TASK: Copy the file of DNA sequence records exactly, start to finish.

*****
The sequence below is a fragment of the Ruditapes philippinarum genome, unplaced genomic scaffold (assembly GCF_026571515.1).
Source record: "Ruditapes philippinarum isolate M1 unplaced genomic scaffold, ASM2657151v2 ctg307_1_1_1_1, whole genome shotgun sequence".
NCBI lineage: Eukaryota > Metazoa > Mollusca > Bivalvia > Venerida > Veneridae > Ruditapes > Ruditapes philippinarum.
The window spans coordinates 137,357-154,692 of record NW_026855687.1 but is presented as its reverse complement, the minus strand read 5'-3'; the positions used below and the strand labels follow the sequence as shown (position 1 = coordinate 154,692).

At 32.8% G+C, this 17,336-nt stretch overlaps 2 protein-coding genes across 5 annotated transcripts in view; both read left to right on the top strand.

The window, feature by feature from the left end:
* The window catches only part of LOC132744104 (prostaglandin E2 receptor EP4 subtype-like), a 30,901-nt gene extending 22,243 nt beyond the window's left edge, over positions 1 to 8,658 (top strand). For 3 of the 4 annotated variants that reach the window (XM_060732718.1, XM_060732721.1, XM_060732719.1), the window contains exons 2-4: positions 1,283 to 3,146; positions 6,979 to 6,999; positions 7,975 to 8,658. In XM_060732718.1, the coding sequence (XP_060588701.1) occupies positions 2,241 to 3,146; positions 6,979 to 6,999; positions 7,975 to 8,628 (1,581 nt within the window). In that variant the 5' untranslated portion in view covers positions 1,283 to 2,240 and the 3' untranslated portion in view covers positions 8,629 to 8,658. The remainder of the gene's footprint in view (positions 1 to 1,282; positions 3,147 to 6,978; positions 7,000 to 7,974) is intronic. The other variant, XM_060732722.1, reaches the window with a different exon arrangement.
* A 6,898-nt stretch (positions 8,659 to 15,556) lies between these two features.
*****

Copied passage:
The sequence below is a fragment of the Ruditapes philippinarum genome, unplaced genomic scaffold (assembly GCF_026571515.1).
Source record: "Ruditapes philippinarum isolate M1 unplaced genomic scaffold, ASM2657151v2 ctg307_1_1_1_1, whole genome shotgun sequence".
NCBI lineage: Eukaryota > Metazoa > Mollusca > Bivalvia > Venerida > Veneridae > Ruditapes > Ruditapes philippinarum.
The window spans coordinates 137,357-154,692 of record NW_026855687.1 but is presented as its reverse complement, the minus strand read 5'-3'; the positions used below and the strand labels follow the sequence as shown (position 1 = coordinate 154,692).

At 32.8% G+C, this 17,336-nt stretch overlaps 2 protein-coding genes across 5 annotated transcripts in view; both read left to right on the top strand.

The window, feature by feature from the left end:
* The window catches only part of LOC132744104 (prostaglandin E2 receptor EP4 subtype-like), a 30,901-nt gene extending 22,243 nt beyond the window's left edge, over positions 1 to 8,658 (top strand). For 3 of the 4 annotated variants that reach the window (XM_060732718.1, XM_060732721.1, XM_060732719.1), the window contains exons 2-4: positions 1,283 to 3,146; positions 6,979 to 6,999; positions 7,975 to 8,658. In XM_060732718.1, the coding sequence (XP_060588701.1) occupies positions 2,241 to 3,146; positions 6,979 to 6,999; positions 7,975 to 8,628 (1,581 nt within the window). In that variant the 5' untranslated portion in view covers positions 1,283 to 2,240 and the 3' untranslated portion in view covers positions 8,629 to 8,658. The remainder of the gene's footprint in view (positions 1 to 1,282; positions 3,147 to 6,978; positions 7,000 to 7,974) is intronic. The other variant, XM_060732722.1, reaches the window with a different exon arrangement.
* A 6,898-nt stretch (positions 8,659 to 15,556) lies between these two features.